Council leaders in Aberdeen will use a debate on the City Region Deal today to call for the Scottish Government to devolve more powers to local authorities.
Members of the finance, policy and resources committee are due to meet at the Town House to note the signing of the £250million 10-year project for the north-east and agree on the next steps.
But the administration plans on adding an amendment to the document calling for the chief executive to bring a report to the next full council meeting on how the deal can be “strengthened” through the use of more powers from Holyrood.
It suggests the authority should gain “further decision-making tools” including “non-domestic rates, council tax setting, air passenger duty and a tourism charge.”
Committee convener Willie Young said: “The most important thing for me is that we ask the Scottish government to devolve power from Holyrood to local government, because the only way to grow a city and to grow a region is by giving a city more powers.”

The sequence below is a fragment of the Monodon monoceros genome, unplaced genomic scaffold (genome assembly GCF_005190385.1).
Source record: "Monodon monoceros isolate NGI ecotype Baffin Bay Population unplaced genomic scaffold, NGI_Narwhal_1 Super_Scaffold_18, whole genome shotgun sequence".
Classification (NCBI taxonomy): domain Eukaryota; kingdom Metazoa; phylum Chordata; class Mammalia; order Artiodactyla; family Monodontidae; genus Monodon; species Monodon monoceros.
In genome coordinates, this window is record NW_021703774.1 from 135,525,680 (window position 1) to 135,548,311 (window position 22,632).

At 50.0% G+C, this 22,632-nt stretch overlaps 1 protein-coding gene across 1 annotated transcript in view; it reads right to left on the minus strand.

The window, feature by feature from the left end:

“All the cities are asking the Scottish government for this now, so it’s high time the Scottish government looked at giving us more fiscal and non-fiscal powers so we can start to look at growing the economy.”
But last night, an opposition councillor accused the administration of focusing on “fantasy economics” instead of the financial future of the city.
The SNP’s Stephen Flynn said: “This rambling motion from Labour typifies the manner in which they have run our city since 2012. At a time when officials should be fully focused on the council budget, Cllr Young wants them to spend the next two weeks focusing on his fantasy economics.
“Here we have a finance convener who is seeking to devolve powers which the Scottish Parliament does not currently have and which his leader in the Scottish Parliament already has plans to spend.
“This would be a laughing matter were it not for the fact that he appears to want to increase council tax and introduce a tourist tax – at the very time when hotel occupancy in our city is plummeting.
“In reality, this Labour administration should be directing their ire at the UK Government who, despite receiving some £300bn from our oil and gas sector, have offered a measly £125m rescue package for the region.”